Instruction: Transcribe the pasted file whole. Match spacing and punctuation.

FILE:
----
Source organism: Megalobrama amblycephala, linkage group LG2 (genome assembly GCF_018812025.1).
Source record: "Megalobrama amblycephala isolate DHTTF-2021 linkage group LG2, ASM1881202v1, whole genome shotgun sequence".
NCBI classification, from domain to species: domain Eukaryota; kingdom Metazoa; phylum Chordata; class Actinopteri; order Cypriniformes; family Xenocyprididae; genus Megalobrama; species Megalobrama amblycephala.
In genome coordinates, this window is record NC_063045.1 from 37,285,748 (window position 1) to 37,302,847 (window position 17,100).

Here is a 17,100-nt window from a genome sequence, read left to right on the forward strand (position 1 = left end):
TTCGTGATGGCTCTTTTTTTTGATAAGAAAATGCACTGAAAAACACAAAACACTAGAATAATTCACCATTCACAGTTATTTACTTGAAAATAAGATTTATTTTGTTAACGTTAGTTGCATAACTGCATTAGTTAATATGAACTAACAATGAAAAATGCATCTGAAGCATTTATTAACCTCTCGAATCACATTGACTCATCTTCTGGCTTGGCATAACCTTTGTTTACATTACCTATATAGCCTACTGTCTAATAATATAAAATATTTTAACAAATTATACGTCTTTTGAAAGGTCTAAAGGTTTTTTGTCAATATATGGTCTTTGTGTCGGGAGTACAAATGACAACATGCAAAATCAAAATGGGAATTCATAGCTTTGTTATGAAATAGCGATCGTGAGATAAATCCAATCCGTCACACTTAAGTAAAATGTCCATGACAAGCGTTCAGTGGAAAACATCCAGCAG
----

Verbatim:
Source organism: Megalobrama amblycephala, linkage group LG2 (genome assembly GCF_018812025.1).
Source record: "Megalobrama amblycephala isolate DHTTF-2021 linkage group LG2, ASM1881202v1, whole genome shotgun sequence".
NCBI classification, from domain to species: domain Eukaryota; kingdom Metazoa; phylum Chordata; class Actinopteri; order Cypriniformes; family Xenocyprididae; genus Megalobrama; species Megalobrama amblycephala.
In genome coordinates, this window is record NC_063045.1 from 37,285,748 (window position 1) to 37,302,847 (window position 17,100).

Here is a 17,100-nt window from a genome sequence, read left to right on the forward strand (position 1 = left end):
TTCGTGATGGCTCTTTTTTTTGATAAGAAAATGCACTGAAAAACACAAAACACTAGAATAATTCACCATTCACAGTTATTTACTTGAAAATAAGATTTATTTTGTTAACGTTAGTTGCATAACTGCATTAGTTAATATGAACTAACAATGAAAAATGCATCTGAAGCATTTATTAACCTCTCGAATCACATTGACTCATCTTCTGGCTTGGCATAACCTTTGTTTACATTACCTATATAGCCTACTGTCTAATAATATAAAATATTTTAACAAATTATACGTCTTTTGAAAGGTCTAAAGGTTTTTTGTCAATATATGGTCTTTGTGTCGGGAGTACAAATGACAACATGCAAAATCAAAATGGGAATTCATAGCTTTGTTATGAAATAGCGATCGTGAGATAAATCCAATCCGTCACACTTAAGTAAAATGTCCATGACAAGCGTTCAGTGGAAAACATCCAGCAG